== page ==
There is something uniquely calming about an early summer morning on still water. Perhaps it is the quiet mirror of a placid surface marred only by the occasional ring of a rising trout. In wild country, one hears only the sound of water birds or sometimes here in the mountains of Yellowstone country, the early call of a bugling elk.
As one known for being mostly owned by moving water, the majority of more than 100 annual days on the water will be spent wading the currents of some of the world’s most renowned trout streams. There comes a time, however, when I crave the distinctly different mind state that comes with the probing of mysteries that lie beneath the surface of any one of three stillwater fly fisheries that tempt me away from my first love. Different as well are the moving targets that are represented by still water trout feeding on the surface.
That I am spending more days in recent years on Henry’s and Sheridan Lake in Idaho or Hebgen Lake in Montana is almost solely due to a decade long friendship with Gareth Jones, sales director of fly fishing tackle company Airflo. Truly a stillwater master, Gareth’s expertise is as inspiring as any influence I have experienced in fly fishing. And though we are separated by many thousands of miles, I seldom fish stillwater without thinking of him.
If I am doing well on a particular day, I always know that Gareth would do better. And when my effort meets with stubborn resistance from the trout, I invariably wonder what Gareth would do. Fortunately, my friend from Wales returns to this area with enough regularity to provide ongoing demonstration on how to solve still water problems. Additionally, he is always willing to assist from afar when questions arrive by phone or email.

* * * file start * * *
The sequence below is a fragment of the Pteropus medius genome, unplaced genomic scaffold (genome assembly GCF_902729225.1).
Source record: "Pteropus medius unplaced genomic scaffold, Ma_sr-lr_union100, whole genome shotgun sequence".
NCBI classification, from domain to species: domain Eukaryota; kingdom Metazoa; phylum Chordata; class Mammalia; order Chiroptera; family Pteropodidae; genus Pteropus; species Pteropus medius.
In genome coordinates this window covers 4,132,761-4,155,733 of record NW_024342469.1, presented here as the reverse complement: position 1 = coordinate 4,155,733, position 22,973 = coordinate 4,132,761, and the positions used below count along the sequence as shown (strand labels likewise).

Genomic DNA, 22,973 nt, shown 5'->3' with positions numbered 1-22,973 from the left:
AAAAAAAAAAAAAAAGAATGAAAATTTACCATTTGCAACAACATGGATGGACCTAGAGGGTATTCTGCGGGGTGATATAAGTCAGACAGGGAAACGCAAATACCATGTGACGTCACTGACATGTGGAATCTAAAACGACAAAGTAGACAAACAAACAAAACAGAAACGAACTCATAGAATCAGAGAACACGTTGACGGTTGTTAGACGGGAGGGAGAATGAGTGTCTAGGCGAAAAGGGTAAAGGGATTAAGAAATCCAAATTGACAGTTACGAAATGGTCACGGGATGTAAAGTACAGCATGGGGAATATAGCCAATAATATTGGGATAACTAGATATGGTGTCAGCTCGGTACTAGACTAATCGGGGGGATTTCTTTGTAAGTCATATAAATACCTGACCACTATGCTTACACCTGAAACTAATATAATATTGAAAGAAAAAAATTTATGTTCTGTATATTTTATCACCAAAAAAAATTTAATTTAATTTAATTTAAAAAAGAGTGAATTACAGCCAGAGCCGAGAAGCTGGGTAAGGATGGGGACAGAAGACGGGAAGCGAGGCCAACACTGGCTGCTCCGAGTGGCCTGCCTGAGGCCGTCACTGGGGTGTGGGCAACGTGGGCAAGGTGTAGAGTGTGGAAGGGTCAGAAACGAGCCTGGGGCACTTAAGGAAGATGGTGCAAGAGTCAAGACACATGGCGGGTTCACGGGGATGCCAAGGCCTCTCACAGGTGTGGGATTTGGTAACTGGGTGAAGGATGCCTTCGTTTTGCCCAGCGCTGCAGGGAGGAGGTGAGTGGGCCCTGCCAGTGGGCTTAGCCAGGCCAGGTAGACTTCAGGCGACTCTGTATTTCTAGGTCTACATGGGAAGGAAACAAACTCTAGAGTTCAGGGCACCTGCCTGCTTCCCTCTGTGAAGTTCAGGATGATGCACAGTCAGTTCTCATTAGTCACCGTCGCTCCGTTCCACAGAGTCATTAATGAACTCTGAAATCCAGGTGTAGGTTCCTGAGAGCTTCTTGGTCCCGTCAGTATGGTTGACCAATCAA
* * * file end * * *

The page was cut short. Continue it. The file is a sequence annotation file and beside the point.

Over time and with continuing practice, the fruitful days on my favorite local lakes have gradually become more common. And with this growth, the distraction of still water continues to intensify. Fortunately, I live in a place where deciding whether to fish still or moving water is not necessary. For example, I can fish the productive morning hours on Hebgen Lake and then be on the Madison River within a half hour for a p.m. caddis hatch or the Henry’s Fork for an evening spinner fall. And the same applies to the Idaho lakes which are even closer to my home in Island Park.
It is truly a fortunate man who has the best of both worlds at his doorstep. And as one who fits this description, I am truly grateful. But I am equally grateful to Gareth Jones for his role as a mentor and his inspiration as one of the finest anglers I have ever known. Thank you my friend.